Old photos of your little corner of France

I tracked down these old sepia photographs of our home, and it’s immediate surroundings, taken (I think) in the late 19th century. We live in what is still referred to as the Quartier Gare, and the house situated in the fork of the road is ours now. It has been the location of a carriage-maker and carter, and a hotel/bar restaurant, serving the station, which is still standing (at the end of our garden, down a wooded bank).

Our garden is on the other side of the road, beyond the house on the right, which is unchanged still. It was a well-frequented épicerie. The road we have to cross to reach our garden is the direct route to Avranches, on the Atlantic coast just east of Mont St Michel and the Baie.

The view down the Avenue de la Gare (now renamed Avenue du Maréchal Foch) is unchanged, and is still the unobstructed view from our windows. The timber structure in the photo of our house has long since disappeared, but there heavy tethering rings still mounted on wall of our dwelling.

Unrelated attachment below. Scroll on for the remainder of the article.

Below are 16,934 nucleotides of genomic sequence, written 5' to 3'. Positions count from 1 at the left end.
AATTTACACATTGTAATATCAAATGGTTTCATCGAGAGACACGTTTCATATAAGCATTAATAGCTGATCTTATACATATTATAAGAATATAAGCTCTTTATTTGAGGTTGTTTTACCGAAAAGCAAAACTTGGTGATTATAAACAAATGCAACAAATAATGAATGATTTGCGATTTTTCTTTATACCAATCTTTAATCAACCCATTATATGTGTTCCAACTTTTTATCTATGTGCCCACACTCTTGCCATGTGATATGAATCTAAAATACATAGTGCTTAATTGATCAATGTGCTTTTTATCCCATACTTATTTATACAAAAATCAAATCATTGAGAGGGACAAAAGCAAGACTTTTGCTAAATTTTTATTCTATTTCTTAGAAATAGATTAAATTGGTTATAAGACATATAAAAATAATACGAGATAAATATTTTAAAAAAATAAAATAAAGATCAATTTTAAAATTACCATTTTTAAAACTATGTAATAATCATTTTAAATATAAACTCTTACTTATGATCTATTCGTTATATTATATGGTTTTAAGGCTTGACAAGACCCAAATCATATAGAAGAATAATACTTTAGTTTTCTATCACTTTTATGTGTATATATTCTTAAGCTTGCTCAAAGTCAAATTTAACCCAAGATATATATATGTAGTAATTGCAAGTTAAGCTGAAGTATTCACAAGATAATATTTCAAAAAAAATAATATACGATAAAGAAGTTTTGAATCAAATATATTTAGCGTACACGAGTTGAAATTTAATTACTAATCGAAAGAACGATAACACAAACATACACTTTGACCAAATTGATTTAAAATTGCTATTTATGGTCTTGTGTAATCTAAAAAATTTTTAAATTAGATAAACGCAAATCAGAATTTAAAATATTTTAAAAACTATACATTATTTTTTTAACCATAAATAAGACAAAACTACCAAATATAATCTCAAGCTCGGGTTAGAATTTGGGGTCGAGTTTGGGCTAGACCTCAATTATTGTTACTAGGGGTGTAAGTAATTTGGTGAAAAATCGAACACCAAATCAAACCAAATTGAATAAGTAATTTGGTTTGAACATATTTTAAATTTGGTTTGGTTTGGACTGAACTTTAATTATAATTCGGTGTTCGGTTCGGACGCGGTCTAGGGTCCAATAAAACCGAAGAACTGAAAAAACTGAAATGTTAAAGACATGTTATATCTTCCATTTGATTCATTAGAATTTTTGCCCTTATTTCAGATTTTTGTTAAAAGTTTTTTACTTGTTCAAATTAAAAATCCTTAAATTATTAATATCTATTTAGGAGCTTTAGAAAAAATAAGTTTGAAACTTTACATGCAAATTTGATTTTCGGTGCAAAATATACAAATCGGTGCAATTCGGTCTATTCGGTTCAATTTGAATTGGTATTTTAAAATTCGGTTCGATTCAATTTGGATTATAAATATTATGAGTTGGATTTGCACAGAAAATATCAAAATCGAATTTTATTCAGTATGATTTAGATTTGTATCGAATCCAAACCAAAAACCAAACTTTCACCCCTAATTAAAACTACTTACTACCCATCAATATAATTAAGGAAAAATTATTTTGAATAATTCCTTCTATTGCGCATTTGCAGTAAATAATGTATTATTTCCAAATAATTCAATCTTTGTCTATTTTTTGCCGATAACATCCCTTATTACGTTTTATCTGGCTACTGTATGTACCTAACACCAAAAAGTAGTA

Two photographs show the same wide-wheeled cart, parked on the street beside what is now chez nous.

Does anyone else have ‘heritage’ pictures of their home to share on SF? :hugs::house_with_garden:

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Lovely old photos

Not a photograph but a painting of the harbour in my home town, seen from my grandfather’s land.

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What harbour is in your home town, véro? The colours are beautiful.

I deliberately avoided naming it because it has a reputation for bling, whereas to me it is simply home, and beautiful :grinning: it is Saint Tropez, the only harbour on the entire Mediterranean coast to face north.

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This is Vital Monot, the schoolteacher, and his dog taken in 1912. Sadly he was killed in 1916.

Our house is the one just behind him on the left. And our tiny hamlet is now in woodland, not fields. The road in is to the left of him, but now there is no road out - just footpaths after the last house.

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In Sourdeval, as part of the 75th anniversary celebrations of the town’s liberation from German occupation on 15 August, an exposition of photos from the period 1943-1945 has been installed in the Place d’Europe adjacent to the Hotel de Ville. One very striking picture showed the Wehrmacht requisition of nearly 100 horses in the town centre. And a tableau of the German High Command enjoying an open-air concert with the swastika flag billowing in the wind over the memorial to the fallen dead of Sourdeval who fought in WW1.